Who’s in Charge?

If efforts to curb weaponization move forward after an Iran deal, two operational questions will be asked: Who decides which nuclear activities are “peaceful,” and who will be responsible for addressing any allegations that states are working on nuclear weapons?

One idea is that the Security Council should be put in the driver’s seat. People warm to this notion include Rolf Ekeus, the head of a Security Council task force that flushed out Iraq’s former weapons of mass destruction programs, as well as others who may be comfortable with the Security Council’s role in world affairs. Because all five NPT nuclear weapon powers are Security Council permanent members, putting the Security Council in charge would in fact have a certain logic.

But that logic is precisely why many, perhaps most non-nuclear weapon states may not accept such a delegation of responsibility. During a five-year NPT review conference in May, the Permanent Five (P5) and many non-nuclear weapon states once again fell out over who makes global nuclear rules. Some observers viewed this event a mere blemish, but its message to P5 nonproliferation rule-makers was not a comforting one.

This governance debate is not unique to the NPT. Before its parties give the Security Council authority to police 185 countries’ nuclear science and research programs for nefarious activities, they will no doubt take note of what transpired since 2008, when the Council, on behalf of one of the P5 nations, injected itself into the climate change debate on the grounds that global warming is a threat to peace and security. Objections were raised by members of the Non-Aligned Movement, Russia, and China that the Security Council has no mandate to expand its reach including over states’ sovereign emissions rule-making and enforcement.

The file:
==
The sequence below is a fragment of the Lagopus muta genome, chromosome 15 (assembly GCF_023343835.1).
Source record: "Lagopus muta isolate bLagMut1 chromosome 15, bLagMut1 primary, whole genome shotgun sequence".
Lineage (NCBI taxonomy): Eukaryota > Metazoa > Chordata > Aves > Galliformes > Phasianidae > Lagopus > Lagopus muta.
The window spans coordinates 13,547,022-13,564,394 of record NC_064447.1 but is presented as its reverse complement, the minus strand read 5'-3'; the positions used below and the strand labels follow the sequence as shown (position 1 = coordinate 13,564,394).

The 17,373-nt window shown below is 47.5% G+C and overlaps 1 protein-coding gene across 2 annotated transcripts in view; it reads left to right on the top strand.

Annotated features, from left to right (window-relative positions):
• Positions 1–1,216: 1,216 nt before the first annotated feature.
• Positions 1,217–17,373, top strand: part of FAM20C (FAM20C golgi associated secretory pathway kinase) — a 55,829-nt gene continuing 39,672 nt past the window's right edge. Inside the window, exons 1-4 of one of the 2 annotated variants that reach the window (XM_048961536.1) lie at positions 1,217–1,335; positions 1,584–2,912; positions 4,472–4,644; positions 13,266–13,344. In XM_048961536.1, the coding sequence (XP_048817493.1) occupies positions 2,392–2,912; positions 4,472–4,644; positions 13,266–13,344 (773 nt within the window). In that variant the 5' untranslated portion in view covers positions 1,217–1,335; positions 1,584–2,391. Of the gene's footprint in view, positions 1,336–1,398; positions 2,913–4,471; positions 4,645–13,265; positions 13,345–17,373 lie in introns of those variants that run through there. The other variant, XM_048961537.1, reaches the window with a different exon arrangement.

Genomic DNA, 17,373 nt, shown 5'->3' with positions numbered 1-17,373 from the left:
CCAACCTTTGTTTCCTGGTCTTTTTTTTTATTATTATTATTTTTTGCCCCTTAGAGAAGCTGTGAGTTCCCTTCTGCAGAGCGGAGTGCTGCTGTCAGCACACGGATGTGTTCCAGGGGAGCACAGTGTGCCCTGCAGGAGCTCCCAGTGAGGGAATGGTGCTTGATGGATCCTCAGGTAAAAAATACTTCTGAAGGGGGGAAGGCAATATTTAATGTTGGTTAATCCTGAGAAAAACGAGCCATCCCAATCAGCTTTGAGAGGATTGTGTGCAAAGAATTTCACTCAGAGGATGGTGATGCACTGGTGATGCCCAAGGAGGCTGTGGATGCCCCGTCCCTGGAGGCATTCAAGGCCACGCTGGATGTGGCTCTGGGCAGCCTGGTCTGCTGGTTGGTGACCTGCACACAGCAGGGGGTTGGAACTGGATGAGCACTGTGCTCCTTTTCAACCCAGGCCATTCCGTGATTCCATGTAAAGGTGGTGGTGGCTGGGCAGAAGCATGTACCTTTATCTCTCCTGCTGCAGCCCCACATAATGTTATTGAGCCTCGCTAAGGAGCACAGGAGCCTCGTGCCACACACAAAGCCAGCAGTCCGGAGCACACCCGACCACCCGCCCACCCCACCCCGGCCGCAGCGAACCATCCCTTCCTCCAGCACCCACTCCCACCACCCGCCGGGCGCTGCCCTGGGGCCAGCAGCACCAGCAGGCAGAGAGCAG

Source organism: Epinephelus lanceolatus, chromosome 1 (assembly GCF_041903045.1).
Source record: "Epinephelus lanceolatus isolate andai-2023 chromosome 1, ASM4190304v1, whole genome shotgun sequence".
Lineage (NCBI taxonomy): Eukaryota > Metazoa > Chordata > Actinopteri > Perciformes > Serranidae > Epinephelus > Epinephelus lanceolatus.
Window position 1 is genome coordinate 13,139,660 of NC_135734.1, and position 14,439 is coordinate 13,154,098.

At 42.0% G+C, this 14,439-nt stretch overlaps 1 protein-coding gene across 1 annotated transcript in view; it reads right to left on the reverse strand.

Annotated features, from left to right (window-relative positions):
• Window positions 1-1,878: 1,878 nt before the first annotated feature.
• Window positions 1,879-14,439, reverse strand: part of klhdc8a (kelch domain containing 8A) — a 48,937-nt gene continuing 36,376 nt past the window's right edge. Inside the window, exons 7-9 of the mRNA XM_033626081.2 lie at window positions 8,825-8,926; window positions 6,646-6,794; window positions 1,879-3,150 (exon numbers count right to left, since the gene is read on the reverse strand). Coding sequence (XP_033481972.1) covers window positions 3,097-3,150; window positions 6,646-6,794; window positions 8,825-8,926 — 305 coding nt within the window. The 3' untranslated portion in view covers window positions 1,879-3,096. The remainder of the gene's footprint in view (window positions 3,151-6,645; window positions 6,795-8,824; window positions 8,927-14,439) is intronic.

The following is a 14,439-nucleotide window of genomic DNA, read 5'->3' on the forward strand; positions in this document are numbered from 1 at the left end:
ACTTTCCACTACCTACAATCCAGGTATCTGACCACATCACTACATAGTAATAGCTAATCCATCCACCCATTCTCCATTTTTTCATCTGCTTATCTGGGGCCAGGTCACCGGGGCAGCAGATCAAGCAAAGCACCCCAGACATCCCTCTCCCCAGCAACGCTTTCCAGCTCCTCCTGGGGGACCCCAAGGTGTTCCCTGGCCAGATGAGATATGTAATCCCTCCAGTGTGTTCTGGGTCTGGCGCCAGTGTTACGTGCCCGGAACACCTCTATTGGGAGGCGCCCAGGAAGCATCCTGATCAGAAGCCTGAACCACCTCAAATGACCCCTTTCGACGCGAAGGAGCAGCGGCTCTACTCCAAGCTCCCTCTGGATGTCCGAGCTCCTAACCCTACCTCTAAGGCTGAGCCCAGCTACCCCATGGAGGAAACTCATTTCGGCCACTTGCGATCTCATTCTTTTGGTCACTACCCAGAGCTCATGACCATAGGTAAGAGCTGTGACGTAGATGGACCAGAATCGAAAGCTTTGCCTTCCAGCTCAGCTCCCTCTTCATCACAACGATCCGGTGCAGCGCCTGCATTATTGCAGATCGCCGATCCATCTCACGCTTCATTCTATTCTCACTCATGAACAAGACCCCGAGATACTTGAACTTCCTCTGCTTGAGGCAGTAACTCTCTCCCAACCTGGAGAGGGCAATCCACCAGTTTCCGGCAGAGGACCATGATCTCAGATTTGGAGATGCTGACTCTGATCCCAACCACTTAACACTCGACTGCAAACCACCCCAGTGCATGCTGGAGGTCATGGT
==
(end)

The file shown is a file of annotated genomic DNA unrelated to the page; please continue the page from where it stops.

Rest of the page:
Iran’s nuclear history rightly prompts the conclusion that the definition of what is a nuclear “peaceful use” is too broad. Iran could itself contribute to correcting this by pledging not to engage in specific activities critical to nuclear arms-making. Such a commitment might thereafter be accepted by other non-nuclear weapon states as a contribution to a world without nuclear proliferation.

In the short term, informed by the fact that several NPT members in good standing have done some nuclear weapons science and engineering, most states will conclude after an Iran deal that Iran is a special case that does not warrant imposing additional blanket restrictions upon the rest. The IAEA will not proselytize in favor of a generalized “AP-Plus” because in its view that could set back universalization of the Additional Protocol.  And until most states are prepared to endow the Security Council with more legitimacy, efforts to further restrain NPT parties’ R&D activities will have to begin modestly by requesting states to voluntarily not carry out specific weaponization-related activities.

This op-ed was originally published in the National Interest.